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AlertBoot offers a cloud-based full disk encryption and mobile device security service for companies of any size who want a scalable and easy-to-deploy solution. Centrally managed through a web based console, AlertBoot offers mobile device management, mobile antivirus, remote wipe & lock, device auditing, USB drive and hard disk encryption managed services.

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AlertBoot offers a cloud-based full disk encryption and mobile device security service for companies of any size who want a scalable and easy-to-deploy solution. Centrally managed through a web based console, AlertBoot offers mobile device management, mobile antivirus, remote wipe & lock, device auditing, USB drive and hard disk encryption managed services.

Data Encryption Software: Medical Backup Data Tape Lost By California Health Department

The California Department of Public Health has a lost a data tape in the mail.  It affects 2,550 medical residents, workers, and other staff, according to a public statement by the public health authorities.  The presence of data encryption like AlertBoot appears to be non-existent in this case.

Envelope Arrives Unsealed

The backup tape was sent via USPS, from one California health department to another, as part of a backup process.  When the envelope arrived at its destination on September 27, workers noticed that the envelope was unsealed and empty, and reported the data breach.  On November 23, nearly two months later, a list of potentially affected people was finalized.  It appears the CDPH is still contacting affected inviduals.

The lost backup tape included protected information such as SSNs, investigative reports, backgrounds on workers, confidential e-mails, and names of residents and their diagnoses.

It's quite obvious that encryption ought to have been used to protect sensitive data.

Ironic?

Over at phiprivacy.net, the question is posed: "So… will the state fine itself for not notifying individuals within 5 days of the discovery of the breach?"  The question no doubt regards these two incidents, this one and this one.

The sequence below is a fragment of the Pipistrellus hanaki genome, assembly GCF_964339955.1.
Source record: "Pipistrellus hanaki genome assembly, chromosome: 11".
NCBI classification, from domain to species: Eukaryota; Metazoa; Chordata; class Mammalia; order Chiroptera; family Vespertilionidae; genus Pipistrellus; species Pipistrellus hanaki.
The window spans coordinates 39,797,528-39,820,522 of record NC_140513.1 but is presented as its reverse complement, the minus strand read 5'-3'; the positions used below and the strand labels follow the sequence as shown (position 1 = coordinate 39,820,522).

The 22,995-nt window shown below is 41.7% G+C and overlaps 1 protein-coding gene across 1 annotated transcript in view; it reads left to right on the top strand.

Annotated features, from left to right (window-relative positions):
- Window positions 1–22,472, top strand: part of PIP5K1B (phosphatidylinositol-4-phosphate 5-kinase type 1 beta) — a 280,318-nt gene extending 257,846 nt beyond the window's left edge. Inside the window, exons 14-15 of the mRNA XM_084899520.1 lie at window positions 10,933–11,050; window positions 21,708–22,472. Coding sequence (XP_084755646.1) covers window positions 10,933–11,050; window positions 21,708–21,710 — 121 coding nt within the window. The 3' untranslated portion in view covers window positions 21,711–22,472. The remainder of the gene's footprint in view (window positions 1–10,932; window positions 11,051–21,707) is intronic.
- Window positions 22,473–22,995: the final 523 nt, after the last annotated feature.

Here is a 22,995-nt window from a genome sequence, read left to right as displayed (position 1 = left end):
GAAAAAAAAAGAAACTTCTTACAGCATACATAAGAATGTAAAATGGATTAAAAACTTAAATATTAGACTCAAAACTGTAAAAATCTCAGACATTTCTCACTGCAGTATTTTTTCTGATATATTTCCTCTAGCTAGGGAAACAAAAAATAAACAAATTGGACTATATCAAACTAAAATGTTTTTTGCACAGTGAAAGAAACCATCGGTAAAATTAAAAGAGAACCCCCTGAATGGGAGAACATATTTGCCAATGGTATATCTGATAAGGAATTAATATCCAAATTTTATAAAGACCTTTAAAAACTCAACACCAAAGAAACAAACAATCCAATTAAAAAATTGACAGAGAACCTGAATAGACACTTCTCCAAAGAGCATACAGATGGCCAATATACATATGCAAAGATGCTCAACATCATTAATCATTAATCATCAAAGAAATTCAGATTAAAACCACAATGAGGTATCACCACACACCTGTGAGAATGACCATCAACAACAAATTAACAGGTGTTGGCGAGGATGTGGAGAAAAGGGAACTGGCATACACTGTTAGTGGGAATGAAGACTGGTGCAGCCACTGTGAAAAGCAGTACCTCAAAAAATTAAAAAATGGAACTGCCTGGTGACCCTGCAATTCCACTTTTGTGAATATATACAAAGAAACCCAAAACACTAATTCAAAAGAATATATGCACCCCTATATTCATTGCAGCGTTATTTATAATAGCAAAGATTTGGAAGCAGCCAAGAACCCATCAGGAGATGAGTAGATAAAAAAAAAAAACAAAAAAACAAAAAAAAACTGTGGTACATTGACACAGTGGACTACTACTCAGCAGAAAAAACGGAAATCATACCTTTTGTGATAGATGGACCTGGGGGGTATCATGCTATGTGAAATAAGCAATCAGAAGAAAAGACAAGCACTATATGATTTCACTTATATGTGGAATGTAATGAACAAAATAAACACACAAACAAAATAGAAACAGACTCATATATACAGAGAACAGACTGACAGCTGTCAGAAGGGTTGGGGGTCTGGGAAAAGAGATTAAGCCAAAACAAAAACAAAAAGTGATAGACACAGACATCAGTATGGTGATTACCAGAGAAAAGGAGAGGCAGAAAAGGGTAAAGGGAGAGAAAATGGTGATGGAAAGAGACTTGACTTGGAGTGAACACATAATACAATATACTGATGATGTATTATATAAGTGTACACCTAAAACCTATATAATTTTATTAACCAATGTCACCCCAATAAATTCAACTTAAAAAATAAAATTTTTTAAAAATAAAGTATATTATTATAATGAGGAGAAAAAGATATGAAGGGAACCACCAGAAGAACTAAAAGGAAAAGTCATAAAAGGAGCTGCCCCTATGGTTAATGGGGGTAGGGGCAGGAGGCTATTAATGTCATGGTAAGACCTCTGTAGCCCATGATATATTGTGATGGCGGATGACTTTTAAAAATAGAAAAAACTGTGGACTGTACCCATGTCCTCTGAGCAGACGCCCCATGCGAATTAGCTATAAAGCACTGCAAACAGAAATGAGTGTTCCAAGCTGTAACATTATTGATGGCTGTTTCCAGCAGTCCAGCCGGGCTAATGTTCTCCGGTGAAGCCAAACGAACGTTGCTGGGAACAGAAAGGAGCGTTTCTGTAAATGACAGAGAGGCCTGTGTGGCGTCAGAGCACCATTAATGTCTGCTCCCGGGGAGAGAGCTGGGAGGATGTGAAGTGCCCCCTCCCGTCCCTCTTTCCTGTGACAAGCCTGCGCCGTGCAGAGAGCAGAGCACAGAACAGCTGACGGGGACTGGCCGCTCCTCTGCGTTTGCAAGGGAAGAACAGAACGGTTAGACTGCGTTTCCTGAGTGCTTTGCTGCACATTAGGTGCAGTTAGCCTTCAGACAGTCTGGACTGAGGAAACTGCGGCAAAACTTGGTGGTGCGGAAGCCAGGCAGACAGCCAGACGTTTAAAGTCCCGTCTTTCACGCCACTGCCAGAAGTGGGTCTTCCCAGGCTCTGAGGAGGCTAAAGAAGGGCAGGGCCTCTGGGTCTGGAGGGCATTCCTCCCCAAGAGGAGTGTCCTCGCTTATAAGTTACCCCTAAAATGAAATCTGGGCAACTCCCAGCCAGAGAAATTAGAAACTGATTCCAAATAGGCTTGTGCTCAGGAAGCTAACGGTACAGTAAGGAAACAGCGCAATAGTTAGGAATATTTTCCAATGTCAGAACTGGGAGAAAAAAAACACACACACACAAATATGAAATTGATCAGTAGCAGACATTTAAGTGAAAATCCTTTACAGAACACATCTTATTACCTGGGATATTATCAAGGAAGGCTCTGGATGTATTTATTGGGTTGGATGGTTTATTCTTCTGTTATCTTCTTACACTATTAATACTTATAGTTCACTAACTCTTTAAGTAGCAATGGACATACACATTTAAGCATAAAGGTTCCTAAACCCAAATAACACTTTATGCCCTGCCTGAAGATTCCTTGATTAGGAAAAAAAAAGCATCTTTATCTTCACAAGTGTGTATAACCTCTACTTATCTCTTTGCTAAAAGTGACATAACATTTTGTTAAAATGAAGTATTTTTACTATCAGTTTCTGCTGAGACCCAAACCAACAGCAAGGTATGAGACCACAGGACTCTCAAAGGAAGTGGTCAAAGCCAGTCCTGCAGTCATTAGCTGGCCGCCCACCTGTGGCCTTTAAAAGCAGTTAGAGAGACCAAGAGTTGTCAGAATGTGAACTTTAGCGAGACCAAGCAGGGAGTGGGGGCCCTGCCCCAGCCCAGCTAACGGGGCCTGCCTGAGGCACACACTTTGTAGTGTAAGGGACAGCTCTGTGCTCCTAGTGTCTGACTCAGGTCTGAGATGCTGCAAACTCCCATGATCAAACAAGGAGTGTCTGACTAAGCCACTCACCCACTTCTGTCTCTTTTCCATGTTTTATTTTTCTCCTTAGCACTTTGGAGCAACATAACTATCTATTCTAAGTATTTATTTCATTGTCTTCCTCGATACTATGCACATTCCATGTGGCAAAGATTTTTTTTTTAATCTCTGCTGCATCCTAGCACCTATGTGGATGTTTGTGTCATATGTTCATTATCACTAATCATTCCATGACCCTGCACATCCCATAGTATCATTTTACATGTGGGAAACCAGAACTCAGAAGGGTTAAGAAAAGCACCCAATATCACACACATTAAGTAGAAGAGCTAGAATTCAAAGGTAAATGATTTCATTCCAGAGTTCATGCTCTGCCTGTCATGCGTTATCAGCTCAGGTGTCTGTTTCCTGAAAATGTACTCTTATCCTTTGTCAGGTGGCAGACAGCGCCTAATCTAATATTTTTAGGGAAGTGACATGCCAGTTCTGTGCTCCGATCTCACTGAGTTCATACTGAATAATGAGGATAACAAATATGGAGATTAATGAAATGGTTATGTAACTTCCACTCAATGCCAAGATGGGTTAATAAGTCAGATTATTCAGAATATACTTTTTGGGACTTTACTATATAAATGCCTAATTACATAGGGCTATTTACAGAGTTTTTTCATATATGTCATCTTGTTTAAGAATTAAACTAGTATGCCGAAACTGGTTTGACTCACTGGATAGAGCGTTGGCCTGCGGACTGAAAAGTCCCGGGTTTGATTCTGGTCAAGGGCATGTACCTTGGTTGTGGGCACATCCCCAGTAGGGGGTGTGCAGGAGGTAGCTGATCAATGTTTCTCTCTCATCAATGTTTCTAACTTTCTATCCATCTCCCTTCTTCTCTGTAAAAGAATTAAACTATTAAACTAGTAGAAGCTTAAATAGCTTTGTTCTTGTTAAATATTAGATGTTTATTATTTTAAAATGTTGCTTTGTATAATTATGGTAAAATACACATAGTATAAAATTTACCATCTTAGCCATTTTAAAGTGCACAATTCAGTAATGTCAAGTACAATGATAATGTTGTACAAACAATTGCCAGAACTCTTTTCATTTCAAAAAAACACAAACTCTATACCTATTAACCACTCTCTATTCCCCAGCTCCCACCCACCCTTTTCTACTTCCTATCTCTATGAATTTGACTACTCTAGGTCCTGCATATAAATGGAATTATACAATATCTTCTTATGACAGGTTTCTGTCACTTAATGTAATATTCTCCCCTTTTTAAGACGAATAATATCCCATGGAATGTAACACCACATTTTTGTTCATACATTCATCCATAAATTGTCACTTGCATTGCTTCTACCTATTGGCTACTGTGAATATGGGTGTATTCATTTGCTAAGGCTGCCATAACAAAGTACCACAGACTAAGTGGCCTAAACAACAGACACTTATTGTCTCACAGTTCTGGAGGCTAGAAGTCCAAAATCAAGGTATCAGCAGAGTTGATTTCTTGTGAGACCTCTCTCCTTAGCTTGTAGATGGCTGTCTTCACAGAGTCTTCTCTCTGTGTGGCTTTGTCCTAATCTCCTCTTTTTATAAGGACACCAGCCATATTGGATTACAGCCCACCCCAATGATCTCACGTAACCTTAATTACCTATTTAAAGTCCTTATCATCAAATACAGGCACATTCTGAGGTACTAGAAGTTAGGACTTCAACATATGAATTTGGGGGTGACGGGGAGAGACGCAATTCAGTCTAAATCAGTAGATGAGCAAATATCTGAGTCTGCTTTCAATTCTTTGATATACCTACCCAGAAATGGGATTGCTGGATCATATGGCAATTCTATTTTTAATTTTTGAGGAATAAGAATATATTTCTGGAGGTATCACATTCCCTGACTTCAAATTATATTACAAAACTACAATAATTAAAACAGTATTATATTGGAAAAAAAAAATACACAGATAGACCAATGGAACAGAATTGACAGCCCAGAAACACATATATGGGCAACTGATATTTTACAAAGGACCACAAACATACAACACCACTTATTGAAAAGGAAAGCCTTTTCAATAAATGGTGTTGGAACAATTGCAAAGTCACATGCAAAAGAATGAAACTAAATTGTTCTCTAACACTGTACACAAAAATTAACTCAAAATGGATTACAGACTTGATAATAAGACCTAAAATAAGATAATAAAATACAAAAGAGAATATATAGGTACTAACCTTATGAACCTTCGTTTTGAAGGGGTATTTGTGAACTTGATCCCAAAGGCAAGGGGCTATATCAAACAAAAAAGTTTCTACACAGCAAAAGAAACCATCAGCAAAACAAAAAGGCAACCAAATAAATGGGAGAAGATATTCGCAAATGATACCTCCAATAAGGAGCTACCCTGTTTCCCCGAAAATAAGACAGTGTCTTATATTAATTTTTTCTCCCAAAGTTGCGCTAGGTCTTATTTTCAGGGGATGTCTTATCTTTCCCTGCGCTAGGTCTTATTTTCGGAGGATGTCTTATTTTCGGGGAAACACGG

It's doubtful that there'll be any fines.  My understanding is that the 5 day limit is for reporting the breach to the CDPH, which was immediately done in this case.  Plus, it looks like perhaps patient information was not included in the breach?  I mean, a medical resident could either be a patient or a doctor...and my understanding is that the laws were set up to protect patient information.

(I'm pretty sure this was not the intent, but the way current laws are written up, data breaches of patient information is calamitous while the loss of caregivers like medical professionals receives quite the cold shoulder.  I sometimes imagine a bureaucrat shrugging his shoulders and saying, "meh.")

"Researching Ways to Eliminate the Backup Tape"

Regardless of whether the CDPH fines itself (a cost that will ultimately fall on the tax payers' shoulders), it's fair to point out that the CDPH has failed to uphold the spirit of the laws they're meant to monitor.  Not only does the CDPH issue penalties for less-than-immediate notification of breaches, it also hands them out for inadequately protecting information.  Granted, patient data might not be involved here, but doctors can become ID theft victims, too.

What really irks me, though, is this statement:

CDPH has implemented policy and procedure changes to minimize the likelihood of recurrence and is researching options which would eliminate the need for a back up tape.

The latest breach is not really indicative of any failings in the backup tape.  Rather, there's a hole in their security policy which, I would imagine, is quite obvious: they're sending data in an insecure manner.

The reason why I take issue with the above is that efforts are clearly being directed towards treating the symptoms, when focus should be on the underlying cause.  Even if the backup tape were to be dispensed of in favor of USB memory sticks, DVDs, and other media, one still has to face the fact that sending unsecured data via the mail is a bone-headed idea.


Related Articles and Sites:
http://www.databreaches.net/?p=15864
http://latimesblogs.latimes.com/lanow/2010/12/state-health-department-loses-medical-records-of-2550-people.html
http://www.cdph.ca.gov/Pages/NR10-098-.aspx

 
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About sang_lee

Sang Lee is a Senior Account Manager and Security Analyst with AlertBoot, Inc., the leading provider of managed endpoint security services, based in Las Vegas, NV. Mr. Lee helps with the deployment and ongoing support of the AlertBoot disk encryption managed service. Prior to working at AlertBoot, Mr. Lee served in the South Korean Navy. He holds both a B.S. and an M.S. from Tufts University in Medford, Massachusetts, U.S.A.